Dusting Off the Code: Using History to Find Equity in Louisiana Contract Law

AuthorCharles Tabor
PositionCo-recipient of the Association Henri Capitant, Louisiana Chapter Award for best paper on a civil law topic or a compara

Page 550

    Charles Tabor : I would like to give a heartfelt thank you to Professor J.-R. Trahan for all of his guidance. Without his help, this paper would have never been completed. I would also like to thank Professors John Church and Alain Levasseur for their helpful comments. Finally, I would like to thank Andrea Borroni, a friend who took the time to tweak some of my European references.

"Law is something pertaining to reason." 1

I Introduction

Louisiana faces a dilemma. On one hand, it can continue following its current impossibility doctrine and thereby stay true to two hundred years of French influence. On the other hand, it can broaden its basis of excuse for non-performance, thereby bringing itself in line with many other legal systems. In either event, Louisiana will have to step back and evaluate how it approaches legal development, either through strict adherence to historical ideas or through progressive applications attempting to balance law and contemporary issues.

For hundreds of years, two separate ideals have battled to control the policy behind this area of the law; pacta sunt servanda,2 which calls for the absolute adherence to terms in a contract, and rebus sic stantibus,3 which holds that when things change, those terms collapse. At various times throughout history, each of these ideals has ridden at the forefront of popular legal thought. While one was in the spotlight, the other would be cast aside. Thus, the two have been trapped in a proverbial tug of war, fighting for dominance as centuries slowly pass. Page 551

The purpose of this Comment is to inject a sense of equity into Louisiana law.4 That is not to say that Louisiana law does not currently contain equitable notions-it does; however, certain aspects of the law seem to be stuck in an archaic world that has long since passed. Imposing harsh laws on the public may make for easy legal analysis, but it does not always provide a fair result for the common citizen. The time has come for Louisiana to overlay its current articles on impossibility with a renewed sense of equity and good faith.

This Comment proposes a set of articles that would broaden Louisiana's basis of excuse for non-performance of a contractual obligation. First, it is necessary to evaluate how Louisiana's current law of impossibility came to be, as well as the alternative method utilized by numerous legal systems. Second, this Comment analyzes why the current Louisiana law is inadequate in dealing with contemporary problems and how recent events call for a new approach. Next, the proposed articles are introduced, with their application being compared to approaches taken in other legal systems. Finally, after a short discussion of economic implications, this Comment addresses a common argument against the proposed "more lenient" approach.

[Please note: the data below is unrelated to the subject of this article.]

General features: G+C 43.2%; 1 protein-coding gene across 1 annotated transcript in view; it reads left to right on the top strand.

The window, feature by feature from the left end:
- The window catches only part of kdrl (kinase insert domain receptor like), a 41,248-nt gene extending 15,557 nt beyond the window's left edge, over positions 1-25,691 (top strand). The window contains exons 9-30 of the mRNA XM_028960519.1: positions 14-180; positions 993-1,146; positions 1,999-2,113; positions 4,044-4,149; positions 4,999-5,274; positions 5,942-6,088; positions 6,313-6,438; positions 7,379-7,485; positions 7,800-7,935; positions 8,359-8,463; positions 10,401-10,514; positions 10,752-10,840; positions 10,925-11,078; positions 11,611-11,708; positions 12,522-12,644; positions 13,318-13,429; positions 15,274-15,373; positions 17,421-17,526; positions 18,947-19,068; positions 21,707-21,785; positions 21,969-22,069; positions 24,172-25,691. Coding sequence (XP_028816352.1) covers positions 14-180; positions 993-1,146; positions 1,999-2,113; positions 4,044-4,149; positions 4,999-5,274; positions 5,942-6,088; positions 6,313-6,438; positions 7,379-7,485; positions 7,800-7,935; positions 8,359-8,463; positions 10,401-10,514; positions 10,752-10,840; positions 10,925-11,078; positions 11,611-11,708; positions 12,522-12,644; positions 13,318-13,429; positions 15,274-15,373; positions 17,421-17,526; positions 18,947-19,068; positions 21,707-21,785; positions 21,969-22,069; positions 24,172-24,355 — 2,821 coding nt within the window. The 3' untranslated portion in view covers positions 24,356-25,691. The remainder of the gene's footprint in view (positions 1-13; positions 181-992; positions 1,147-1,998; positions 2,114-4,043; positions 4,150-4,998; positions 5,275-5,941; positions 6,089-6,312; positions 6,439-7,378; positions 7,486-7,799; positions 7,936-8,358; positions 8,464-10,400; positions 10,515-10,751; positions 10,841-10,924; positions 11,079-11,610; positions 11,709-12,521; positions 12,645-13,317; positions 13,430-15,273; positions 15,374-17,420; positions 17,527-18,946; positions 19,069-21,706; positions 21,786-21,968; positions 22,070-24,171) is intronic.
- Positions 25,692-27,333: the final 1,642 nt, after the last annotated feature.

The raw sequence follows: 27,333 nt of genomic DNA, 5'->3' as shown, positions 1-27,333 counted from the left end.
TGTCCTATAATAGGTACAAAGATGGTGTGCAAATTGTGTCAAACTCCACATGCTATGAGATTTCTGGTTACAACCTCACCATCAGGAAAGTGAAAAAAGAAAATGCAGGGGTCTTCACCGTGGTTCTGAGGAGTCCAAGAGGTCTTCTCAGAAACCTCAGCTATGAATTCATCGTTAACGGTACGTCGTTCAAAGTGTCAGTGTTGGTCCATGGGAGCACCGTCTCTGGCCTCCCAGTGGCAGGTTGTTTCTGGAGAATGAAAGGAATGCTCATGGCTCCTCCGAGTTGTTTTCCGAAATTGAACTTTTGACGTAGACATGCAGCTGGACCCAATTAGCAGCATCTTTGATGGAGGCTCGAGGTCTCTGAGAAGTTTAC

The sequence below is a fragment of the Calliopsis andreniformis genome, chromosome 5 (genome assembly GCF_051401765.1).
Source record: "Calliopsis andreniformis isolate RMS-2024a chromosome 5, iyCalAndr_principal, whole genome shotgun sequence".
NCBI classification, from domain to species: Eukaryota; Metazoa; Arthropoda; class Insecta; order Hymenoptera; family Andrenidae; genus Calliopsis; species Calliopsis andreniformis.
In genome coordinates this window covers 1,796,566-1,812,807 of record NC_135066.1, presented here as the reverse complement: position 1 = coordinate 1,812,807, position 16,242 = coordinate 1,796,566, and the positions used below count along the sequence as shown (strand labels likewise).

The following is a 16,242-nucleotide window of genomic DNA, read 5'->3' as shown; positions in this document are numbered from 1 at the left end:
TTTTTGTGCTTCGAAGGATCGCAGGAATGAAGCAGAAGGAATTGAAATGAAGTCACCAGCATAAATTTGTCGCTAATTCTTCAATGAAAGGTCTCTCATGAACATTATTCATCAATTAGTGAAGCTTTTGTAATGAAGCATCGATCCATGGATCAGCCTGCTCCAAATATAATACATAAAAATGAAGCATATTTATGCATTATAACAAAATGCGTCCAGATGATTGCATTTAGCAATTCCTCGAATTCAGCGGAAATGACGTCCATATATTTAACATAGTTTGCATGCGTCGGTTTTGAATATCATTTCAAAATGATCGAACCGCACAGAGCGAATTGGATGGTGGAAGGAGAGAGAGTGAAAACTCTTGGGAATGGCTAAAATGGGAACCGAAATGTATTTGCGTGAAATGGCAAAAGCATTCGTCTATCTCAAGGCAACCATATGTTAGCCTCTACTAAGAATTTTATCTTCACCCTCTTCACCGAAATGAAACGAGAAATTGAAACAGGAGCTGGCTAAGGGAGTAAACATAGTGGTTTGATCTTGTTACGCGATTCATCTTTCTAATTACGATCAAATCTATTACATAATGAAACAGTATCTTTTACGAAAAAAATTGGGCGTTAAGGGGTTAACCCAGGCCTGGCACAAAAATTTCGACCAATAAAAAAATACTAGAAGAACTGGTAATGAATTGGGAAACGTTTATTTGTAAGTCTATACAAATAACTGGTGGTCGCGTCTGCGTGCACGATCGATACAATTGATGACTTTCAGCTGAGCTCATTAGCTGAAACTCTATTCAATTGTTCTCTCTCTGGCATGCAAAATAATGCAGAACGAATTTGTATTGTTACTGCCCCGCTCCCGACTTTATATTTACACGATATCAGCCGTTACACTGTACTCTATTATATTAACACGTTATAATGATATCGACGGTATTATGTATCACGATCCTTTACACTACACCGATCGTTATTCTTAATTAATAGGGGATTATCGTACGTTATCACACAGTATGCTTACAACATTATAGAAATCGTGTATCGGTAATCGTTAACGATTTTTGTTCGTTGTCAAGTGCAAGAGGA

II Background

The following lays the foundation necessary to understand both the conflicts and purposes of the strict and relaxed views of excuse for contractual non-performance. Before seeing where we need to go, it is necessary to first see where we have been. The past is of no use if we do not learn from it. Page 552

A The Origins of Louisiana's Impossibility Excuse (Pacta Sunt Servanda)

Currently in Louisiana, impossibility of performance is contained in its own section of the Louisiana Civil Code in the chapter on "Extinction of Obligations."5 Pursuant to these articles, an obligor's failure to perform an obligation is excused only when:

(1) performance is absolutely impossible;6 (2) the impossibility is preceded by a fortuitous event;7 (3) the risk of this fortuitous event has not been assumed by the obligor;8 (4) the obligor is not in default when the fortuitous event occurs;9 and finally, (5) the obligor is free from fault.10 Thus, it is only when all of these requirements are met that an obligor may be excused for failing to perform an obligation.

Although impossibility covers all obligations in Louisiana, both scholars and lawyers have argued that courts should recognize an expanded view of excuse when dealing with contractual obligations.11 Despite these attempts, Louisiana courts have refused to expand impossibility, even in situations where the obligor's performance has become exceedingly difficult after the contract's execution.12 In effect, Louisiana has stayed true to the strict adherence to contractual terms inherited from its French ancestors.13 Page 553